Crackdown 3 — an open-world crimefighting game in which you can leap over small apartment buildings in a single bound — isn’t the most graphically gobsmacking game on the Xbox One, nor is it the most technically refined. Melee attacks are a little floaty; the physics, unpredictable; and the sound of its rampant destruction hits the eardrums like a dump truck crushing another dump truck. But the game is scrappy and charming and unlike anything else on the show floor of E3 2017. A half-hour demo of super agents fighting supervillians was as enjoyable (if not more so) than many hours spent with Microsoft’s fancier, big-budget exclusives.
‘Crackdown 3’ is just as scrappy as the original
In a hands-on portion of the demo, I bunny-hopped across a neon-lit future metropolis, collecting green orbs to upgrade my strength and agility, and grabbing overpowered weaponry. After a couple minutes of exploration, I bombarded foot soldiers with a volley of rockets, then vacuumed their corpses (and all nearby loose objects) with a projectile black hole. The story or goal wasn’t clear from the short session, but I wasn’t really looking for either as I skipped from one rooftop to the next, sending baddies ragdolling into the air and down to the pavement hundreds of feet below.
All of which is to say that, yes, Crackdown 3 is an awful lot like the original Crackdown, one of the more underrated games conceived in the early days of the Xbox 360. Crackdown — best known for being bundled with Halo 3 beta keys — was a return to AAA open-world games for Dave Jones, the founder of DMA Design, the studio responsible for the genre’s pioneers, Grand Theft Auto and Body Harvest.
Unlike other open-world games that dropped players into big, beautiful, and ultimately static cities, the original Crackdown treated the urban environment as a jungle gym for increasingly powerful super cops that could bound skyscrapers, outrun supercars, and shot-put buses. The game privileged interactive environments over beautiful and untouchable architecture. At the time, that felt revolutionary.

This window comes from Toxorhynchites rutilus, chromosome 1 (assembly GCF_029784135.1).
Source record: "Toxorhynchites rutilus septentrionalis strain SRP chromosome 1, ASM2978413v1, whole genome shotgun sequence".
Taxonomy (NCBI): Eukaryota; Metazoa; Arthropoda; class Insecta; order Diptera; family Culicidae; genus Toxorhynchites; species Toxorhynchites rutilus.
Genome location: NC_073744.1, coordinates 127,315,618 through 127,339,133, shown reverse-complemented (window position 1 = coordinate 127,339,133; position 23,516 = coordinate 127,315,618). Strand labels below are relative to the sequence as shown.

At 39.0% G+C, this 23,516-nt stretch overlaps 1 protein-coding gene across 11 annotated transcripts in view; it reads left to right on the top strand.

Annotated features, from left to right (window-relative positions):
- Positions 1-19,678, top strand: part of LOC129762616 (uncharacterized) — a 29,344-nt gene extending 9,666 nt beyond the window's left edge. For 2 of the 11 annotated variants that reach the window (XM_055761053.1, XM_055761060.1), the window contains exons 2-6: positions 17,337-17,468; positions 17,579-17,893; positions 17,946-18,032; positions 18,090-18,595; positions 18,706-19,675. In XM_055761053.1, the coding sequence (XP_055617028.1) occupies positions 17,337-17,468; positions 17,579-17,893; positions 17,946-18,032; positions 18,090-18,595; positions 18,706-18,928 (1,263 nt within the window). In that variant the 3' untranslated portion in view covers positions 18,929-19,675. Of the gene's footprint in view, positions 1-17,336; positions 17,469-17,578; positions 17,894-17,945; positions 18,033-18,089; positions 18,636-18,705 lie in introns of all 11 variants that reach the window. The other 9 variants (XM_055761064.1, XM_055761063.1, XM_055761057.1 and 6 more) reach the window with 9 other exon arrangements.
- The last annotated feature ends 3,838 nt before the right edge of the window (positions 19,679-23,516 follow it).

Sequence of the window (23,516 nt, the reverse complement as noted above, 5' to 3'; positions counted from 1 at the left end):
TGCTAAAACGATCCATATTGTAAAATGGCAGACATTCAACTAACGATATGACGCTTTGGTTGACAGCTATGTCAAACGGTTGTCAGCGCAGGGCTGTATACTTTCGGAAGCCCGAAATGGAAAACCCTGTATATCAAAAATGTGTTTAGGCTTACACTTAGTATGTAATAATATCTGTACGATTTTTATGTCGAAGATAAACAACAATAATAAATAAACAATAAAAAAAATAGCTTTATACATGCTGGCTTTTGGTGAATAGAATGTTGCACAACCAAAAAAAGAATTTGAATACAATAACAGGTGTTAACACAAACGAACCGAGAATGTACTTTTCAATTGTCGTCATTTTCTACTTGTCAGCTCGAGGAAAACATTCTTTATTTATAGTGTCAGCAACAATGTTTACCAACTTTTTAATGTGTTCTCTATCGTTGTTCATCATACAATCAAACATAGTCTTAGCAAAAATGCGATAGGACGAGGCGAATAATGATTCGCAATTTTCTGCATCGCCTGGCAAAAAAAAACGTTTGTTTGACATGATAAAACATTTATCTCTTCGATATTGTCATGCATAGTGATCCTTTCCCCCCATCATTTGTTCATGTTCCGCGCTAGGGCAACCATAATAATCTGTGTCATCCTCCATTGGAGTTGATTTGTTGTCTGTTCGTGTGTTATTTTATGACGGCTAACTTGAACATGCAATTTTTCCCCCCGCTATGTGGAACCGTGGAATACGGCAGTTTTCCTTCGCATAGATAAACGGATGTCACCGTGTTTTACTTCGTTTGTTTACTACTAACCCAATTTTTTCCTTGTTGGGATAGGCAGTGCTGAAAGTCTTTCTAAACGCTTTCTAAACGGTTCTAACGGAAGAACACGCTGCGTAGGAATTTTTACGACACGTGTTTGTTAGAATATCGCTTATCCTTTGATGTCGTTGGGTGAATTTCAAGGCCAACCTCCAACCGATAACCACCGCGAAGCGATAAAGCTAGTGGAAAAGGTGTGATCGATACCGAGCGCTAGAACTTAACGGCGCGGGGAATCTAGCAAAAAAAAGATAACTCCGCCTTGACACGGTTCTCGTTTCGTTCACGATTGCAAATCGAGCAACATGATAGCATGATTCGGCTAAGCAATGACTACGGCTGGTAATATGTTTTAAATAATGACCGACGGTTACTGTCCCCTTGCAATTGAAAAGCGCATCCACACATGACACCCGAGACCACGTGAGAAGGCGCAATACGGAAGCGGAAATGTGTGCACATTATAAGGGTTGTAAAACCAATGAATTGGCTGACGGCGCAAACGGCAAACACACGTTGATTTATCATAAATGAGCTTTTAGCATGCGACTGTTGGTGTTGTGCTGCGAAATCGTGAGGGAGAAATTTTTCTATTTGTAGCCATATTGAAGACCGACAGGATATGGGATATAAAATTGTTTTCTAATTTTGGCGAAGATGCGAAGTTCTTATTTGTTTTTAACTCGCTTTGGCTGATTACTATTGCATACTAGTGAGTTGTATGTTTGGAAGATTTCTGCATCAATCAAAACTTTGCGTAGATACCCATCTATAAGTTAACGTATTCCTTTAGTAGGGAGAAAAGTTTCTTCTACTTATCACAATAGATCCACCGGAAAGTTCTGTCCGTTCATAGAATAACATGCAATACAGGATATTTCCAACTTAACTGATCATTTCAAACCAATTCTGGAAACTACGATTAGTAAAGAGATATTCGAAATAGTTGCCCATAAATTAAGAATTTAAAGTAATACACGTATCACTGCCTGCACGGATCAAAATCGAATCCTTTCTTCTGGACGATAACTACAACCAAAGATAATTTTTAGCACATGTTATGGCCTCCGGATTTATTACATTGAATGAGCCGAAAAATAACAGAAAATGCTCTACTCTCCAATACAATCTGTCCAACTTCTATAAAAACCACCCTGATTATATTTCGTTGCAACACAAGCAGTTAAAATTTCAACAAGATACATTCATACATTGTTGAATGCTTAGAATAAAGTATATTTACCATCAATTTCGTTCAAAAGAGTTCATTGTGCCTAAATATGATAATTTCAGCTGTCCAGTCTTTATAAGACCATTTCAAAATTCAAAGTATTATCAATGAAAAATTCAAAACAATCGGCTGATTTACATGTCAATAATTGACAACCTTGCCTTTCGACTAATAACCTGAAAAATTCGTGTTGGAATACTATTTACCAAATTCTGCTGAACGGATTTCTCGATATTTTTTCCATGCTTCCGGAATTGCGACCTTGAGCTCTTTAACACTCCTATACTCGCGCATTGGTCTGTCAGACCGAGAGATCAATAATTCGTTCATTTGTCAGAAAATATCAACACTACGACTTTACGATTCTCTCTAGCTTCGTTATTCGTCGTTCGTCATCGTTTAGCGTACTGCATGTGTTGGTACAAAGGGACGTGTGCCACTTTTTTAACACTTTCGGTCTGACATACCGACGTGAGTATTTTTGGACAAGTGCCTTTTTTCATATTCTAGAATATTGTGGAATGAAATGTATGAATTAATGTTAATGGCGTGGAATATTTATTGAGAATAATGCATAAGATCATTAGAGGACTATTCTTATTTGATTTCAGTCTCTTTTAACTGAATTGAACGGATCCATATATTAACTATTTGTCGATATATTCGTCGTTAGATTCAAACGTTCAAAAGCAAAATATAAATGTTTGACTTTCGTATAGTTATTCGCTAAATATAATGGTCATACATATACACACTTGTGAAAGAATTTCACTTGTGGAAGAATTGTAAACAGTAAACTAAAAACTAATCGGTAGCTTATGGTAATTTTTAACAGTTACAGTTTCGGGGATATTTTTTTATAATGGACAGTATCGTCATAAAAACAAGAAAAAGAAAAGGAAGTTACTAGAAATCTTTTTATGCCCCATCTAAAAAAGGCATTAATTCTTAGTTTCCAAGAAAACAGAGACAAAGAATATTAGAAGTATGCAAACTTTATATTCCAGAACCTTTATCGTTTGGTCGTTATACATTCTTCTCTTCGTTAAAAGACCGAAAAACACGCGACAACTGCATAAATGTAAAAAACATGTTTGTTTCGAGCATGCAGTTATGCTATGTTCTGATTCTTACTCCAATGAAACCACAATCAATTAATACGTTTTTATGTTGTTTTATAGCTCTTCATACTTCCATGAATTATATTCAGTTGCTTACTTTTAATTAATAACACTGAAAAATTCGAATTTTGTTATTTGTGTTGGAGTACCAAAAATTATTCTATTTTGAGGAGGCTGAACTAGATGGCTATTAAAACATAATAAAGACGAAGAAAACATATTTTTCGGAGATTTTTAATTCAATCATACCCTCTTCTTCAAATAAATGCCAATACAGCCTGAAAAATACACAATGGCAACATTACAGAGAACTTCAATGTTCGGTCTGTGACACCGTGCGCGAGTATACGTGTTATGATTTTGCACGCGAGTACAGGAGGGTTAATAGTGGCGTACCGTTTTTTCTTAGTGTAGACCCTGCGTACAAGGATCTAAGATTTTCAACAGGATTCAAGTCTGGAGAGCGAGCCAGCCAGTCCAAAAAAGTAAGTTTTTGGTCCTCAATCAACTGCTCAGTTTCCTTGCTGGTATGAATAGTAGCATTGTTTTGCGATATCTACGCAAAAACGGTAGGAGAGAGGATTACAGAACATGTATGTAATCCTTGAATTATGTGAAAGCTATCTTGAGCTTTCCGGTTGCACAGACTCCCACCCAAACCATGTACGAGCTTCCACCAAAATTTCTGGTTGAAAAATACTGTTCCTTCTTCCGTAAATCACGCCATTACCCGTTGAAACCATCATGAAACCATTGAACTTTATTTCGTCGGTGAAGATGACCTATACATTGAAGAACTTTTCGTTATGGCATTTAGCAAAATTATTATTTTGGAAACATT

The campaign’s version of the city isn’t destructible
Crackdown 3 initially promised to go even further with this conceit, as something of a post-modernist, open-world game in which the player destroys the entire open world. Powered in part by Jones’ Cloudgine middleware and Microsoft’s Azure cloud computing platform, it would allow players to fell skyscrapers with a well-placed explosive. This still exists, but is contained to a multiplayer mode.
I played the single-player mode, which doesn’t require an internet connection or cloud support, but features cities that, while totally scalable, aren’t nearly as destructible. (The official line Microsoft is echoing: multiplayer is about destroying the city, single player is about saving it.) Credit to the designers, because the lack of massive destruction hasn’t prevented the campaign from evolving on the original concept in its own way, too.
According to its developers, Crackdown 3’s structure is like the original, having you battling through a gang’s org chart rather than taking on rigid quest lines. This time the series focuses on the Terra Nova gang, which has been knocking out cities across the globe. Your agent has arrived on their island, which just so happen to be built on an active volcano. No, I’m not really sure why.
Finally, a game about obliterating an org chart